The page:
Re: Why are we allowed to age?

Hal Finney (
Thu, 12 Jun 1997 08:37:11 -0700

Lee Daniel Crocker, <>, writes:
> Evolution is a pretty simple mathematical phenomenon once you
> understand it. When applied to living organisms, it's quite
> clear that immoratility serves no purpose to a gene's survival,
> and in fact is detrimental in many cases. Once's you're done
> reproducing, your body is no longer useful to your genes' further
> replication, so no evolutionary pressure to continue is present.
> Evolution serves the replicators (genes, roughly speaking),
> not organisms.

Even so it's not clear that discarding the body is a good strategy.
In most cases only a couple of offspring are going to survive the
rigors of infancy, with the challenges to their immune system and
the difficulties due to their small size and inexperience. In that
case keeping the adult alive will mean that the gene will have three
surviving instances rather than two, a considerable improvement.
The adult has already proven its survival abilities and should be
considered a valuable asset.

Plus, in each child any given gene has only a 50% chance of being selected.
In the adult it has a 100% chance.

The real mystery then is why genes allow the reproductive period to stop
rather than working harder to extend fertility. Actually men are often
fertile into their 60's and even beyond, so this discard-the-body theory
doesn't explain why so many symptoms of aging show up before then.

Is it just that the genes can't do any better, that despite their best
efforts, errors and waste accumulate and the cells just don't work
as well? Why then are egg cells kept so fresh and clean generation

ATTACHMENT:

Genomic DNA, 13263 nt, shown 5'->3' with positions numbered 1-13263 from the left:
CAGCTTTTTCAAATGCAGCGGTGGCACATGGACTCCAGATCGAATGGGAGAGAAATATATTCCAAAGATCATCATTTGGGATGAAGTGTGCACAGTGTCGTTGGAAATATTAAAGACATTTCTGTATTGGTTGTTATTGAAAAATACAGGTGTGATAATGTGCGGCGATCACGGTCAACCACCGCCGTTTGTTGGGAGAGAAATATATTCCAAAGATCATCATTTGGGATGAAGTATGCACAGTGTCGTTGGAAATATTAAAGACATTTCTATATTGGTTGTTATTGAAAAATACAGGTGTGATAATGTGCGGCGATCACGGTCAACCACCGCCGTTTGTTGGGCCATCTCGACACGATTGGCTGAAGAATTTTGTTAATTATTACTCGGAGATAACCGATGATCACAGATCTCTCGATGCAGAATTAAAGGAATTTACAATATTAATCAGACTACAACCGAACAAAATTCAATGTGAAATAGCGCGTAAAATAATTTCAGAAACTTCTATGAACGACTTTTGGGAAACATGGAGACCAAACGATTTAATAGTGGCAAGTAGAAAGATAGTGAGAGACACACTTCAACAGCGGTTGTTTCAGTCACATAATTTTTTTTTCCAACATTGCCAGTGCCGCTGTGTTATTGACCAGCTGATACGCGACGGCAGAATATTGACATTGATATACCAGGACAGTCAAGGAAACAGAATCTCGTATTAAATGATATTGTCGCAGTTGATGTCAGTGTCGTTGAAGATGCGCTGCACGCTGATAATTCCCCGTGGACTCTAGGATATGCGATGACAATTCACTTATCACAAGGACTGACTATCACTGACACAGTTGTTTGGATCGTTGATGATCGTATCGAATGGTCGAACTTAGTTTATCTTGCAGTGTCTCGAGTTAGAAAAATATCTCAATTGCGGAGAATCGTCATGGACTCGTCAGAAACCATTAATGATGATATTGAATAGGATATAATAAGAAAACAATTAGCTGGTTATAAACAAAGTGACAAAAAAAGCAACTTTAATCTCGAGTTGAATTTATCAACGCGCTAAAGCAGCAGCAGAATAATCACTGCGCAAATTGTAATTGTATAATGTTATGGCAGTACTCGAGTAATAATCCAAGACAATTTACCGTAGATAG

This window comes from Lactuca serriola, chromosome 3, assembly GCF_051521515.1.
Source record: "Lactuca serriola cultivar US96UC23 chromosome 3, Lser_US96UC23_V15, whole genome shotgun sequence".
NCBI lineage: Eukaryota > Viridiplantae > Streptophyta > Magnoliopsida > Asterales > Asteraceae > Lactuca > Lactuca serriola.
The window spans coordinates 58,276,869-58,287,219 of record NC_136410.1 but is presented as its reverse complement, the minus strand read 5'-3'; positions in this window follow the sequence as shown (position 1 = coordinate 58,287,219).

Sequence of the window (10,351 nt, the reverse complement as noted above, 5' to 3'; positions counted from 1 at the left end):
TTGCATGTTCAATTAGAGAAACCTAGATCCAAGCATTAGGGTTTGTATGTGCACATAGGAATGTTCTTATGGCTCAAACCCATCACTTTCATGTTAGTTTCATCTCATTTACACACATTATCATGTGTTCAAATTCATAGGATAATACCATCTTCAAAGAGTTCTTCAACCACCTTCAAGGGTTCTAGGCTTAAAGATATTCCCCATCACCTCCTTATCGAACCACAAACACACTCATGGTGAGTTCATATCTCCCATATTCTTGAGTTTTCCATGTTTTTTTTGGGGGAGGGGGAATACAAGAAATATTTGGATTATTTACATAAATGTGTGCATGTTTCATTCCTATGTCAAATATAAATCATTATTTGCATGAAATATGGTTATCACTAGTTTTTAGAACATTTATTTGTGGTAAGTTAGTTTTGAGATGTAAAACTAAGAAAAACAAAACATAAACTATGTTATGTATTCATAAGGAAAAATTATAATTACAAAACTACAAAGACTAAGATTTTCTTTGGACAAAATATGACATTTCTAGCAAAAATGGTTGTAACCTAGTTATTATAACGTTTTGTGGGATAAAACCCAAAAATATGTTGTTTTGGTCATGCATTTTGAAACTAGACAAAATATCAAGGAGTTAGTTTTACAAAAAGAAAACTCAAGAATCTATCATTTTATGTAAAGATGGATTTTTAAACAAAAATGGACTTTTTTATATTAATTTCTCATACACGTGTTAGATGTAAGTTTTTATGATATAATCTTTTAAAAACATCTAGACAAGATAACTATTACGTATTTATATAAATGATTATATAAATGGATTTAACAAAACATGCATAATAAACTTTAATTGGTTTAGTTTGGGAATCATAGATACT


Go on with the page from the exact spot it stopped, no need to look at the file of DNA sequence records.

after generation? Think about it: every cell in your body is the direct
offspring via fission of an earlier cell, and that line *literally* goes
back billions of years. Somehow it was able to keep itself clean and
avoid accumulated junk, until the last couple of dozen cell generations,
since it became part of your kidney or whatever. All of a sudden it's
just too difficult to prevent damage? After millions and millions
of generations? That's hard to believe.

Probably a better theory is that the genes could have kept people alive
and fertile longer, but that it didn't help because death by misfortune
was still so common. The healthiest man (or ape) in the world might
not have expected to live much beyond 50 due to the harsh and dangerous
world he lived in.

And actually, humans live pretty long compared to most mammals. Many of
us have experienced the sadness of a pet dog or cat dying after only 10
or 20 years. Maybe that was all they could expect in the wild even if
they stayed healthy. It could be that our own lifespan has increased in
the last few million years, as our increased intelligence allowed us
to avoid dangers. 70 years isn't that bad by this reasoning - it could
have been a lot worse.